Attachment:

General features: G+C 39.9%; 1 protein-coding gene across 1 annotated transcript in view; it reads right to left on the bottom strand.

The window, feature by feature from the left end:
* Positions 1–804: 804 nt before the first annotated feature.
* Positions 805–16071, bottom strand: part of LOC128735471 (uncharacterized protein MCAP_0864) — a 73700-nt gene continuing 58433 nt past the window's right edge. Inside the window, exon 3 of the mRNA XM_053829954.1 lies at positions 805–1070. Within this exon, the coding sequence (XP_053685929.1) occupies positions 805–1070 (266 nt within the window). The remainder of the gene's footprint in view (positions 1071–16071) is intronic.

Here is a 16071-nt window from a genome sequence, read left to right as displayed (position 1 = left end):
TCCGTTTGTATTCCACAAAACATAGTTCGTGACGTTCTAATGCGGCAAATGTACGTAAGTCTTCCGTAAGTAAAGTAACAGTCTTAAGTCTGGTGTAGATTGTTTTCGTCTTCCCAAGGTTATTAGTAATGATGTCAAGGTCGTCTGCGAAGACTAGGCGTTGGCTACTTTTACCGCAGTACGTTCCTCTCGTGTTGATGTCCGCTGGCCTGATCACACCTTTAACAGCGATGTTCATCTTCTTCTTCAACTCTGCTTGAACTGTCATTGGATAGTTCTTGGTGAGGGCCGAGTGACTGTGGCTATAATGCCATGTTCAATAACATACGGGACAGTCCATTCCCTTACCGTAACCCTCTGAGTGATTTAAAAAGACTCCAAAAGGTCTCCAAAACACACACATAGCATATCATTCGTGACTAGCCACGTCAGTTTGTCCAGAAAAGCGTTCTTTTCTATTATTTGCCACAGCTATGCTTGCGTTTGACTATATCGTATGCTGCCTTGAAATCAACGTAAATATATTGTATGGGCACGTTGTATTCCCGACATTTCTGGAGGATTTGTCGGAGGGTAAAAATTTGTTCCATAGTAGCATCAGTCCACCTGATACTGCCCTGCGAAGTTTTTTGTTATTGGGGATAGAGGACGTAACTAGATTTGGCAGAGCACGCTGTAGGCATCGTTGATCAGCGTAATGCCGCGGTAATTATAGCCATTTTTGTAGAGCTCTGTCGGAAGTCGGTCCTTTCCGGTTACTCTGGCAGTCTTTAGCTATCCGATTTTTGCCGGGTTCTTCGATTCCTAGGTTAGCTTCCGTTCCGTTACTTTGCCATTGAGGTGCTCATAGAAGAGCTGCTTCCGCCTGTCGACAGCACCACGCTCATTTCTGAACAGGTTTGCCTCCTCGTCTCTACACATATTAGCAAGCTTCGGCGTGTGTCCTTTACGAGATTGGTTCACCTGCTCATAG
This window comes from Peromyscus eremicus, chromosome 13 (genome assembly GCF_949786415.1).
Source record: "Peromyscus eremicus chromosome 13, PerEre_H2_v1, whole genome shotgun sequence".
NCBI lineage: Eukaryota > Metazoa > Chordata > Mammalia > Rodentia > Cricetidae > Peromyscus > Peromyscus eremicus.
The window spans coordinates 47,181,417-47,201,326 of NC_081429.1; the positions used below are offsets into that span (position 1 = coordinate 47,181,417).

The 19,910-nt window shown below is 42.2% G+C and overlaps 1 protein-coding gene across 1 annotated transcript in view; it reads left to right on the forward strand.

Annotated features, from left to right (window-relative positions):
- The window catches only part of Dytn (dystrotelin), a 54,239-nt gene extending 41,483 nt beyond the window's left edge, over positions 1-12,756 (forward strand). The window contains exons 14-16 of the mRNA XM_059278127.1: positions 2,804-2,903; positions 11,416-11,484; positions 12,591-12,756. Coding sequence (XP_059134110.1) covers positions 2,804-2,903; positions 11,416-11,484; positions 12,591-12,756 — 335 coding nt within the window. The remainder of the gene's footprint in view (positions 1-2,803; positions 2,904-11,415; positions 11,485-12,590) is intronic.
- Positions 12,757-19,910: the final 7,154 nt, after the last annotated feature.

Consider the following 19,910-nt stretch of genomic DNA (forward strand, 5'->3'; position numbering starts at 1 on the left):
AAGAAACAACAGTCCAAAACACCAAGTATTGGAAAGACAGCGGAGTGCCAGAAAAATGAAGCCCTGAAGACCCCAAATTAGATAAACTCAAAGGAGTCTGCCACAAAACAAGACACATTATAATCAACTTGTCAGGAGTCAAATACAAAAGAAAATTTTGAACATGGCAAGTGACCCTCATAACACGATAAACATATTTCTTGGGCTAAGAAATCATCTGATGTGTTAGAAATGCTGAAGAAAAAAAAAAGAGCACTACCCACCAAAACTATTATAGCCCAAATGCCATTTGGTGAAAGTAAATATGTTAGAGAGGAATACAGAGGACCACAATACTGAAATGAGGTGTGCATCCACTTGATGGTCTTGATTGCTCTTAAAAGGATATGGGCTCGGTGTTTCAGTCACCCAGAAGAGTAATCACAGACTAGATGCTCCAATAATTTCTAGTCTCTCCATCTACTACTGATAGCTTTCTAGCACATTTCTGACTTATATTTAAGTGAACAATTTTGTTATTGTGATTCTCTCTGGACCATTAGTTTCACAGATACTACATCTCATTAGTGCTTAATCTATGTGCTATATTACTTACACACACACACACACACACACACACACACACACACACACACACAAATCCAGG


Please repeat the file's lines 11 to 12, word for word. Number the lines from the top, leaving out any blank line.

The 19,910-nt window shown below is 42.2% G+C and overlaps 1 protein-coding gene across 1 annotated transcript in view; it reads left to right on the forward strand.

Annotated features, from left to right (window-relative positions):